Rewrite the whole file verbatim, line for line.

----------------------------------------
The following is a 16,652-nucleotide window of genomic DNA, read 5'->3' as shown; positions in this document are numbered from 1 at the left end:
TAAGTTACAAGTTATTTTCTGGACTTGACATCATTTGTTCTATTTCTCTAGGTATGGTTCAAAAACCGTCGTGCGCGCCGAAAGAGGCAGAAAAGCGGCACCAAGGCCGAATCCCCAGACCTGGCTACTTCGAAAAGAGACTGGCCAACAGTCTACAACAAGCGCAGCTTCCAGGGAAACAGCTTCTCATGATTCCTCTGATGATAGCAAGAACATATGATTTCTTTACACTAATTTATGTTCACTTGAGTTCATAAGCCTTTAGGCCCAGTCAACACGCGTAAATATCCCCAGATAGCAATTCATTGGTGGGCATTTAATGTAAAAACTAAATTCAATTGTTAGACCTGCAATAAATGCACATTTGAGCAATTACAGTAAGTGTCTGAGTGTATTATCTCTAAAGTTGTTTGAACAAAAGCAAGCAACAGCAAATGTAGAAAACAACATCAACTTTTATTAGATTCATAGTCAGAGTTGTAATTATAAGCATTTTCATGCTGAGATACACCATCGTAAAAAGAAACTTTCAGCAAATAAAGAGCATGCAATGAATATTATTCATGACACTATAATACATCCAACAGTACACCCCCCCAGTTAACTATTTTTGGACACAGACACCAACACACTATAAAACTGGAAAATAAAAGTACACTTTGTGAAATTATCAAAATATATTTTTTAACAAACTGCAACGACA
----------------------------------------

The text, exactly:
The following is a 16,652-nucleotide window of genomic DNA, read 5'->3' as shown; positions in this document are numbered from 1 at the left end:
TAAGTTACAAGTTATTTTCTGGACTTGACATCATTTGTTCTATTTCTCTAGGTATGGTTCAAAAACCGTCGTGCGCGCCGAAAGAGGCAGAAAAGCGGCACCAAGGCCGAATCCCCAGACCTGGCTACTTCGAAAAGAGACTGGCCAACAGTCTACAACAAGCGCAGCTTCCAGGGAAACAGCTTCTCATGATTCCTCTGATGATAGCAAGAACATATGATTTCTTTACACTAATTTATGTTCACTTGAGTTCATAAGCCTTTAGGCCCAGTCAACACGCGTAAATATCCCCAGATAGCAATTCATTGGTGGGCATTTAATGTAAAAACTAAATTCAATTGTTAGACCTGCAATAAATGCACATTTGAGCAATTACAGTAAGTGTCTGAGTGTATTATCTCTAAAGTTGTTTGAACAAAAGCAAGCAACAGCAAATGTAGAAAACAACATCAACTTTTATTAGATTCATAGTCAGAGTTGTAATTATAAGCATTTTCATGCTGAGATACACCATCGTAAAAAGAAACTTTCAGCAAATAAAGAGCATGCAATGAATATTATTCATGACACTATAATACATCCAACAGTACACCCCCCCAGTTAACTATTTTTGGACACAGACACCAACACACTATAAAACTGGAAAATAAAAGTACACTTTGTGAAATTATCAAAATATATTTTTTAACAAACTGCAACGACA